I want to ask to be reappointed to the board because I want to help KBOO continue its 50+ year legacy and succeed at its 2017-2020 strategic goals. For the past three years I have had a track record of advocating for equity and humanitarianism on the KBOO board, within its policies and communications. I will continue to do this important work because it resonates with me, living a life with multiple intersections of marginalization. I am a Latinx, nongender conforming, queer person. I am trilingual and come from a working class migrant farming family. I have a degree in film and social justice from the Evergreen State College and studied successful nonprofits while living and working in rural Nicaragua and China. I can offer my strong background in social justice, and independent media production to KBOO. I have many ties to underserved communities in Portland and have experience in activism. Recently, I was featured in a zine published by POW highlighting local women and non-binary directors. I was also part of the documentary, Arresting Power, resisting police violence in Portland. During my time on the KBOO board I have served as the Nominating Committee liaison, the Development Committee liaison, and board Secretary. I have done work amplifying the voices of youth and immigrants, reaching out to current and new members and donors for sustained giving and documenting board meetings in order to stay in accordance with CPB funding requirements. I have also severed on multiple hiring committees and for a time served as a check signer and served on the Community Advisory Board. I have continued my regular volunteer work at KBOO as well, producing and subbing for radio programs, recording KBOO promos volunteering for drives and participating in other KBOO events.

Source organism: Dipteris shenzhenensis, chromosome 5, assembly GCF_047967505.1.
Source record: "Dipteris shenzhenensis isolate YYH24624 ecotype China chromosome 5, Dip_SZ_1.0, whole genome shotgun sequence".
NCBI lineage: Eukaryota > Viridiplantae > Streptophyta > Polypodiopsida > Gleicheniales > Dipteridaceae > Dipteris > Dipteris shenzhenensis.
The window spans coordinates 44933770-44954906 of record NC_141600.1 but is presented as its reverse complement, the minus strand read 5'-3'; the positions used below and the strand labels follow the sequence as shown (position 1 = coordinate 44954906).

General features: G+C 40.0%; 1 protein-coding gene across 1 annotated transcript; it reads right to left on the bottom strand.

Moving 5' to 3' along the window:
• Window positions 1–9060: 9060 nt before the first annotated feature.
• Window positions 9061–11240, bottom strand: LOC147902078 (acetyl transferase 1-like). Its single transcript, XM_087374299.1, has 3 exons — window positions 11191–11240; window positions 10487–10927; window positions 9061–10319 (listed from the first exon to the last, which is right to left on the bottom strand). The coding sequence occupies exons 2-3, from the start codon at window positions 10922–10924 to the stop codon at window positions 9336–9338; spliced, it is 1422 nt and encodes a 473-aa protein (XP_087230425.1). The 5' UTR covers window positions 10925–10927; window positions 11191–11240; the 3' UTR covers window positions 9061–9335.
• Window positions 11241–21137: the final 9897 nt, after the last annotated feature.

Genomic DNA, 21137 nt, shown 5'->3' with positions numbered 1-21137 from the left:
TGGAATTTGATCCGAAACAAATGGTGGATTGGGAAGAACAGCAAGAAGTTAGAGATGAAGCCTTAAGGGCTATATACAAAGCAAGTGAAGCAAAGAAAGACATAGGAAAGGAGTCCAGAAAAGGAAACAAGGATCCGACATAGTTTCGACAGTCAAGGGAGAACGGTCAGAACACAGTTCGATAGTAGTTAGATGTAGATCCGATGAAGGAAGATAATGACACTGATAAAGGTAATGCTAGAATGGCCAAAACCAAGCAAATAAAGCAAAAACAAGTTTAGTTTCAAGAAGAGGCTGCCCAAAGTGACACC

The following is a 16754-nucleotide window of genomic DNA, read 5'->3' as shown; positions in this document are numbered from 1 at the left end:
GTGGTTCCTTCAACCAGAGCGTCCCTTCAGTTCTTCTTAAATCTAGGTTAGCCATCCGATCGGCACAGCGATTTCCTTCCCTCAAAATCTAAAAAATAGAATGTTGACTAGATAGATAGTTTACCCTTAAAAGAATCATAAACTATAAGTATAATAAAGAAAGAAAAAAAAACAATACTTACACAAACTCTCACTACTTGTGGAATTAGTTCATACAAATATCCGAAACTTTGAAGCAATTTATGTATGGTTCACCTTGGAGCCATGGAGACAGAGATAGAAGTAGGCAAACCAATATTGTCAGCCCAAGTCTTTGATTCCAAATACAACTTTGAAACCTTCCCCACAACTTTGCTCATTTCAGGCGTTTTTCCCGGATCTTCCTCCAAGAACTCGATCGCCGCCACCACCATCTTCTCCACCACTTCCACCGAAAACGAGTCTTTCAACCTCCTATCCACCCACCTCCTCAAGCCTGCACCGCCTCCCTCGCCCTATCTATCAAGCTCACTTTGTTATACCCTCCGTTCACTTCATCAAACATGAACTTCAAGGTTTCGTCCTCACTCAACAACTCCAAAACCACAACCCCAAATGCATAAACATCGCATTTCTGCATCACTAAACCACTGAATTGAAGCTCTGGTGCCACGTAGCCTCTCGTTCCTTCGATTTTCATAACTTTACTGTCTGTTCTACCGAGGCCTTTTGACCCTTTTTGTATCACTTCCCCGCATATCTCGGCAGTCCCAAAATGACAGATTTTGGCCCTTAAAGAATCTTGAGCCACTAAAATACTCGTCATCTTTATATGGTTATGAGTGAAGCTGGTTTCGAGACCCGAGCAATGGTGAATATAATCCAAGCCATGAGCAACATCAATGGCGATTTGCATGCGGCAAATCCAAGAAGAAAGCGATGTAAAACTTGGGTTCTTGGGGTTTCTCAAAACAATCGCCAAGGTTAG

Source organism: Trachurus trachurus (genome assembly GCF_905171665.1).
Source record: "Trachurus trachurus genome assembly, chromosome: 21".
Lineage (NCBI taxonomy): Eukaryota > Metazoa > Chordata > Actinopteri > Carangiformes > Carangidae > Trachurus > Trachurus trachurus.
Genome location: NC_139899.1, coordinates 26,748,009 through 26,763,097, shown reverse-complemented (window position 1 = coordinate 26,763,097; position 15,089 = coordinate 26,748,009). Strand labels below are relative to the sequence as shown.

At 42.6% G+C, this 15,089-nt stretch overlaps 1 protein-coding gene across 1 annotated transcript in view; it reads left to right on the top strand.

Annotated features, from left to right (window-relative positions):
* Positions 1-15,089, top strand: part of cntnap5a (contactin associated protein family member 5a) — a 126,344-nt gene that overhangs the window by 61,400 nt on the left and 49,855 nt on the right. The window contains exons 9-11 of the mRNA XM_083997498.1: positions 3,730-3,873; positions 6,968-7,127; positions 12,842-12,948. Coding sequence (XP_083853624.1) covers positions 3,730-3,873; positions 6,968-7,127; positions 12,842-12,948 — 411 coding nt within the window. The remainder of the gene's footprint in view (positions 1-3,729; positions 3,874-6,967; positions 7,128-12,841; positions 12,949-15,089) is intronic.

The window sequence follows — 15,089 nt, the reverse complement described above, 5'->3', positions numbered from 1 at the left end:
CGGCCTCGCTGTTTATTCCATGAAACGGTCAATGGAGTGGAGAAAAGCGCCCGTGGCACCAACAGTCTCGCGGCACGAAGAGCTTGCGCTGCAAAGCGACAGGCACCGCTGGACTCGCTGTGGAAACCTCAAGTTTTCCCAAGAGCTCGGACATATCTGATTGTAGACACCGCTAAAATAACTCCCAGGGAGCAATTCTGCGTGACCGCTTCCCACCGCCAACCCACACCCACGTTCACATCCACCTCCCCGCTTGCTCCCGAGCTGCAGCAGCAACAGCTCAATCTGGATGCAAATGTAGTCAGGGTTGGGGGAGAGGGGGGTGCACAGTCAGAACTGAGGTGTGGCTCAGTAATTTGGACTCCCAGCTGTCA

As a producer at Open Signal, I have links to many local producers of independent media and a vast library of resources that can be utilized to help promote and support KBOO. I have served on the board of the Northwest Alliance for Alternative Media and Education. I have immense experience volunteering and working with many local media nonprofits like, Outside the Frame, Sista Sistah, Reel Abilities, Freeform Portland, Voz, the Muslim Educational Trust and many more. I look forward to working for KBOO for many more years and finding solutions to oppressive systemic problems.
I moved to Portland-Vancouver in 1995 and immediately became a fan and supporter of KBOO. For the past two decades I have been a member of KBOO’s Old Mole Variety Hour collective and a contributor to/producer of its Monday morning public affairs show, which features interviews, reviews, and commentary from a socialist-feminist point of view. In the 1980s I contributed monthly commentaries to Montana Public Radio in opposition to US policies and wars in Latin America. As a long-time activist and supporter of community radio, and as a labor and gender history professor, my work has aligned with KBOO’s values--in particular with its commitments to community, progressive perspectives, and diversity, and to amplifying the voices of activists and scholars from diverse communities in struggle for a more just society/world. Like many KBOO volunteers who have long supported the station but have not yet been able to step up to serve on the board, I believe that this is an important time—with so many empty board seats, the need to insure a quorum on critical decisions, and staff positions to fill—to volunteer for this work. If elected to the board, I will work to strengthen board transparency and process, and increase staff and volunteer input, to help improve station climate, financial health, outreach, and programming. I embrace a collaborative and democratic working style and have several decades of experience serving on various nonprofit, professional, and editorial boards, and as an officer for a union and faculty organization. KBOO is a public treasure that needs to be preserved, its progressive values respected, and its reach expanded. In an era of climate crisis, increased inequality, and military aggression, our public airwaves and community-run radio stations are key for delivering alternative, non-corporate news, analyses, and music. I hope to work with others to advance KBOO’s mission, expand its audiences, and help it embrace the challenges and opportunities of the digital age.